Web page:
4. You’ve spotted better investment opportunities

The whole reason we’re in the property investment game is to increase capital gains, and if you’ve found an opportunity to do just that, it's better to seize it.

Just do your research first. Remember that there are a lot of costs associated with both buying and selling a property, so make sure that the flip is going to be worth it in the long-run.

The ATO also has great advice on tax deductions when selling a rental property.

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3 Cases when you should hold on to the rental property

Knowing when to hold is an artform on its own, and it's an important one.

Not selling your investment property can mean greater benefits in the long term. So, here's a few ways you can tell that you should keep your head cool and stick to your guns.

1. You bought the property quite recently

If you’ve only had your investment for five years or less, it may cost you more to sell than it’s worth. As you know, the costs of buying a property are extensive, and the same can be said for selling.

Taking into consideration your real estate agent’s commission, home updates, closing costs, and advertising (we could go on), selling can be a pricey venture. To ensure you’re not coming out at a loss, we’d recommend holding onto your property until you can be sure to make some capital gains.

ANZ has a comprehensive list and price breakdown for selling a property worth checking out.

2. Your property is in a good location and is making you money

This should be an obvious one, but sometimes a lull in the market can scare investors into thinking they need to sell. If your property is located in a growing area, you’re finding it easy to get tenants, and its value has increased since you purchased, there’s no need to consider selling.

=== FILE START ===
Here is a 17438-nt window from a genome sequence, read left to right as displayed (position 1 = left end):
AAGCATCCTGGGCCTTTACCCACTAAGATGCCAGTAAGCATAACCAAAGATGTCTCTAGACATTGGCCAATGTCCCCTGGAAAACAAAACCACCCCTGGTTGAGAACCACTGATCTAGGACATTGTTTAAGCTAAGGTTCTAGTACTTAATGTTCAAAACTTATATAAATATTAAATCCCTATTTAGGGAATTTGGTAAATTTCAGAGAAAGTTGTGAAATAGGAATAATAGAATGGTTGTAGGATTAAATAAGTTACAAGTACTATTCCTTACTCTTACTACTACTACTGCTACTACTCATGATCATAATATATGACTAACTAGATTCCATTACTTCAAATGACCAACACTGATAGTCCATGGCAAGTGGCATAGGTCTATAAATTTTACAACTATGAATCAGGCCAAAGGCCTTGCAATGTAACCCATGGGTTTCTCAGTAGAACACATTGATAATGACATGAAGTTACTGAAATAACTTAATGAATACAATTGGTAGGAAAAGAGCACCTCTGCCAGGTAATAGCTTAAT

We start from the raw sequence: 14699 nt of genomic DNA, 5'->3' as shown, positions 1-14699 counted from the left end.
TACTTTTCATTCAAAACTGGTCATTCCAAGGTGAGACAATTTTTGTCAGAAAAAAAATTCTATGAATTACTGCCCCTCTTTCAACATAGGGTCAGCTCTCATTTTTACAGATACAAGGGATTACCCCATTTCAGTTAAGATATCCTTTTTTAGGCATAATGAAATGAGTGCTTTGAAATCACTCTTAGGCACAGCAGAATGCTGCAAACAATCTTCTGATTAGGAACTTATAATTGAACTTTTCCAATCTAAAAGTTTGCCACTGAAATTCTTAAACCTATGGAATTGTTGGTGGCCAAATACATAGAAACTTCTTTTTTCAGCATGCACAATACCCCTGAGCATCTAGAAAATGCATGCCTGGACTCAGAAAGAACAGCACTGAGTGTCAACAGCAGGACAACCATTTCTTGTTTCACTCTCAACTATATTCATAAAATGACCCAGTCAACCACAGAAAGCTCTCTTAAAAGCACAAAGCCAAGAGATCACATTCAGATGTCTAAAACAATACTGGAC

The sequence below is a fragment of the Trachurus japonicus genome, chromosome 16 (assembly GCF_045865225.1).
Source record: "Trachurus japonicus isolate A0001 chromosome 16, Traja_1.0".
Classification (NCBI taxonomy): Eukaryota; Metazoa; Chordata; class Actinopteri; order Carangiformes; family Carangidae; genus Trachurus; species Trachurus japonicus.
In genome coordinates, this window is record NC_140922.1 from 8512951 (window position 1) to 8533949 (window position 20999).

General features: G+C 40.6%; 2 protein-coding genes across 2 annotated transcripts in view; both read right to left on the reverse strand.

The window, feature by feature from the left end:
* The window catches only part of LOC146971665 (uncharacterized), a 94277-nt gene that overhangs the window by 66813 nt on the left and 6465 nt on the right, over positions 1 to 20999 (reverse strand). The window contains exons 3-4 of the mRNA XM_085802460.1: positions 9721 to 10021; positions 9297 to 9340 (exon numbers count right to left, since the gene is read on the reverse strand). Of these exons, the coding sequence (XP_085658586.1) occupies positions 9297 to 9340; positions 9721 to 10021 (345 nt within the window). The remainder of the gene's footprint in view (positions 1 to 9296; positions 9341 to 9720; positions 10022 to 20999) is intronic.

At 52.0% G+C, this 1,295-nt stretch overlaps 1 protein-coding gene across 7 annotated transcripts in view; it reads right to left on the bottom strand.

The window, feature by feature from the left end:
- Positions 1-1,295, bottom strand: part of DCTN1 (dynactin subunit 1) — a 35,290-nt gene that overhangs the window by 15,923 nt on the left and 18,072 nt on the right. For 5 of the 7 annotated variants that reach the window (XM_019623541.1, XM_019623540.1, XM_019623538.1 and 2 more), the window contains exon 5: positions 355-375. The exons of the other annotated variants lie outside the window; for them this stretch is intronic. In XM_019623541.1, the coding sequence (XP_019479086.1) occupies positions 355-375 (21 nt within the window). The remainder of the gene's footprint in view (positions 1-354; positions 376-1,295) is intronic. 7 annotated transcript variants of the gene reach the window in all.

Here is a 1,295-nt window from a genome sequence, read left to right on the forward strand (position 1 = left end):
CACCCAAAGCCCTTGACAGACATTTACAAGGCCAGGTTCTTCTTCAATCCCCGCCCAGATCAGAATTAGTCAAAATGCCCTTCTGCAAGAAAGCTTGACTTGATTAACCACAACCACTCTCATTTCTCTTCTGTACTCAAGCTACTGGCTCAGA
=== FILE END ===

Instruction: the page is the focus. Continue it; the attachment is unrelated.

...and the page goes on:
Sure, maybe it could be better, but we'd rather you keep your risk on a minimum and take the safe route for more financial stability.

It’s also more difficult to maneuver selling a rental property with tenants, so if you’ve got quality tenants at the moment, we’d recommend holding onto them. Remember, it’s not just about short-term gains - your property is going to steadily increase in value over the long term

3. Your current property is boring you

We mentioned earlier that if you find a better investment opportunity, you should grab it.

That being said, you need to avoid just looking for novelty. Too often do we see property investors let go of a perfectly good property because they wanted something new and exciting.

On the contrary, it's a pretty good sign if your rental is boring you out. It just means that things are going good, stable and without trouble. So, don't shake it up just for the sake of it.

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Disclaimer: The views, information, or opinions expressed in this blog post are for general information purposes only and should not be relied upon. We have not taken into account specific situations, facts or circumstances, and no part of this blog post constitutes personal financial, legal, or tax advice to you. You should seek tax advice from your accountant, specific to your situation.